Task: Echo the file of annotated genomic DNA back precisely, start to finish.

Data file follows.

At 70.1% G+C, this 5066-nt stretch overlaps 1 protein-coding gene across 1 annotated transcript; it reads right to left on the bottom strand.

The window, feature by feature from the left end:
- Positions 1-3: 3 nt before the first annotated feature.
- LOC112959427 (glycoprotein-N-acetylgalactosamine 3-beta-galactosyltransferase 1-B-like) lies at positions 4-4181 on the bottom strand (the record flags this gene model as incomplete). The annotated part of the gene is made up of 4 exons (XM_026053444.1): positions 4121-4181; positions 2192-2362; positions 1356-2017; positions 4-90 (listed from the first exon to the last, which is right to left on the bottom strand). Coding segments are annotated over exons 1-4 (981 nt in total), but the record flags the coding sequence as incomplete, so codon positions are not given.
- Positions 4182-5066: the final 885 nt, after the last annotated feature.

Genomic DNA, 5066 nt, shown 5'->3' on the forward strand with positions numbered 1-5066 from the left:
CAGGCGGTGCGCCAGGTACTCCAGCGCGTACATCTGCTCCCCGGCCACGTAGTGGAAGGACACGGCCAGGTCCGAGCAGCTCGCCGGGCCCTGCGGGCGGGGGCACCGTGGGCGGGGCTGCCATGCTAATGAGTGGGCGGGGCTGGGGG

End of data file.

At 70.1% G+C, this 5066-nt stretch overlaps 1 protein-coding gene across 1 annotated transcript; it reads right to left on the bottom strand.

The window, feature by feature from the left end:
- Positions 1-3: 3 nt before the first annotated feature.
- LOC112959427 (glycoprotein-N-acetylgalactosamine 3-beta-galactosyltransferase 1-B-like) lies at positions 4-4181 on the bottom strand (the record flags this gene model as incomplete). The annotated part of the gene is made up of 4 exons (XM_026053444.1): positions 4121-4181; positions 2192-2362; positions 1356-2017; positions 4-90 (listed from the first exon to the last, which is right to left on the bottom strand). Coding segments are annotated over exons 1-4 (981 nt in total), but the record flags the coding sequence as incomplete, so codon positions are not given.
- Positions 4182-5066: the final 885 nt, after the last annotated feature.

Genomic DNA, 5066 nt, shown 5'->3' on the forward strand with positions numbered 1-5066 from the left:
CAGGCGGTGCGCCAGGTACTCCAGCGCGTACATCTGCTCCCCGGCCACGTAGTGGAAGGACACGGCCAGGTCCGAGCAGCTCGCCGGGCCCTGCGGGCGGGGGCACCGTGGGCGGGGCTGCCATGCTAATGAGTGGGCGGGGCTGGGGG